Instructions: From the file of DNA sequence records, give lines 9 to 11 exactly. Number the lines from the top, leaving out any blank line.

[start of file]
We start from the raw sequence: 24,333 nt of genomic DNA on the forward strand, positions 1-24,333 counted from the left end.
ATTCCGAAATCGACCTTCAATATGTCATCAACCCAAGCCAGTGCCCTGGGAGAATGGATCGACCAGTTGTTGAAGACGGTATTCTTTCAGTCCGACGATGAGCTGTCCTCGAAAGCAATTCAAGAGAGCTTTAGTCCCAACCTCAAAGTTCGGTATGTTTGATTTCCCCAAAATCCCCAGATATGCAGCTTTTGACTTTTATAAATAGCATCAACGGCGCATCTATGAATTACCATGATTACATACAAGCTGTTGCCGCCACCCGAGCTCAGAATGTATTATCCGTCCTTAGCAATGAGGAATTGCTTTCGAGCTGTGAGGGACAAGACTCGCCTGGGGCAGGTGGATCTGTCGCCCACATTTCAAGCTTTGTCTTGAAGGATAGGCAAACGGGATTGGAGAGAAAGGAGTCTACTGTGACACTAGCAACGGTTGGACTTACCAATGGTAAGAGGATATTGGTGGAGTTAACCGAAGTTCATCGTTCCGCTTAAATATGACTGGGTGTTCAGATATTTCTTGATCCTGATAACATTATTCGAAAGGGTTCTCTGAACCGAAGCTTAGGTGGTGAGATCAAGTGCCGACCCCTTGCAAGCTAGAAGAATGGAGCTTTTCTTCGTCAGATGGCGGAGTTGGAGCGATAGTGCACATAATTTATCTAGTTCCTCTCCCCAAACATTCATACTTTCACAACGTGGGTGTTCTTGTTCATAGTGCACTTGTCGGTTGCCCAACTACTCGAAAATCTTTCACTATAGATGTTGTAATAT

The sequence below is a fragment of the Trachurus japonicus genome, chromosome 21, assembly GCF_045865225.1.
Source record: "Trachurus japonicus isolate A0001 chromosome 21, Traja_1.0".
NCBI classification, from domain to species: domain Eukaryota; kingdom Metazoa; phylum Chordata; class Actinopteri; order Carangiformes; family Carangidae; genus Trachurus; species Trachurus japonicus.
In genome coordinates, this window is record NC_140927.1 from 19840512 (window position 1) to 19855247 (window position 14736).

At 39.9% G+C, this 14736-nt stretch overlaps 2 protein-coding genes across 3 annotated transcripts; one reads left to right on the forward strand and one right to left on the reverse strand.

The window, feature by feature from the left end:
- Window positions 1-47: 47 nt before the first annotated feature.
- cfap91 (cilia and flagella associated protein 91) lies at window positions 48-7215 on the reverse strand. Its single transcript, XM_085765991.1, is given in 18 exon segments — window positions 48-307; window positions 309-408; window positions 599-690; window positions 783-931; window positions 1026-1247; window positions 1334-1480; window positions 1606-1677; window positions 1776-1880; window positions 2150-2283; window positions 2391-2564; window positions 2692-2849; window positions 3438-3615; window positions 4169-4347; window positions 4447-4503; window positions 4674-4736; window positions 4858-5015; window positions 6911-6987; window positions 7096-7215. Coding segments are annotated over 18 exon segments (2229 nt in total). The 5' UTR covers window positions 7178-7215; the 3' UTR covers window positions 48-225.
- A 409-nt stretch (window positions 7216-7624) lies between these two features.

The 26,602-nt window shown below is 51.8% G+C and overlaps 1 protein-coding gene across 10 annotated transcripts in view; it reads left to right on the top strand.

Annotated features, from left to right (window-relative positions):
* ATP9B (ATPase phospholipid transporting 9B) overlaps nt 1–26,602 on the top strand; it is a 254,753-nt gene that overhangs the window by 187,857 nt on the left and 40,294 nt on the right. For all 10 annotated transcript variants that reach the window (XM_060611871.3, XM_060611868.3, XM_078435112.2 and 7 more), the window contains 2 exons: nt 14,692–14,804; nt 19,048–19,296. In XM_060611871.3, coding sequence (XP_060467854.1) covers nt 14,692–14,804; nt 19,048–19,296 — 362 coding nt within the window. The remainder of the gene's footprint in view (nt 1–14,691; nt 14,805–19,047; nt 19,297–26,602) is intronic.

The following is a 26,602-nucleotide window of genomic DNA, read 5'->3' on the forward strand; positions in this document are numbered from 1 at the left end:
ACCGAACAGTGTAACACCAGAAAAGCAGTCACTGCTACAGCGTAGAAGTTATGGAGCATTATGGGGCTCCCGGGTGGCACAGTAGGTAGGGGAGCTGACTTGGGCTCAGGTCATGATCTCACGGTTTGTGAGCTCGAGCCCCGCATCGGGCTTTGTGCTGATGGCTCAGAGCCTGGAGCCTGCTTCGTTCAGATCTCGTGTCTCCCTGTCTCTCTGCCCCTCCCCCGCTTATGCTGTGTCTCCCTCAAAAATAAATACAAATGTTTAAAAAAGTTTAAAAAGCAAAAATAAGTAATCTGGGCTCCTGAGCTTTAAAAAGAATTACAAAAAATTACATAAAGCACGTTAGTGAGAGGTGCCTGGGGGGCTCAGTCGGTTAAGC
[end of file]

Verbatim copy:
- Window positions 1-47: 47 nt before the first annotated feature.
- cfap91 (cilia and flagella associated protein 91) lies at window positions 48-7215 on the reverse strand. Its single transcript, XM_085765991.1, is given in 18 exon segments — window positions 48-307; window positions 309-408; window positions 599-690; window positions 783-931; window positions 1026-1247; window positions 1334-1480; window positions 1606-1677; window positions 1776-1880; window positions 2150-2283; window positions 2391-2564; window positions 2692-2849; window positions 3438-3615; window positions 4169-4347; window positions 4447-4503; window positions 4674-4736; window positions 4858-5015; window positions 6911-6987; window positions 7096-7215. Coding segments are annotated over 18 exon segments (2229 nt in total). The 5' UTR covers window positions 7178-7215; the 3' UTR covers window positions 48-225.
- A 409-nt stretch (window positions 7216-7624) lies between these two features.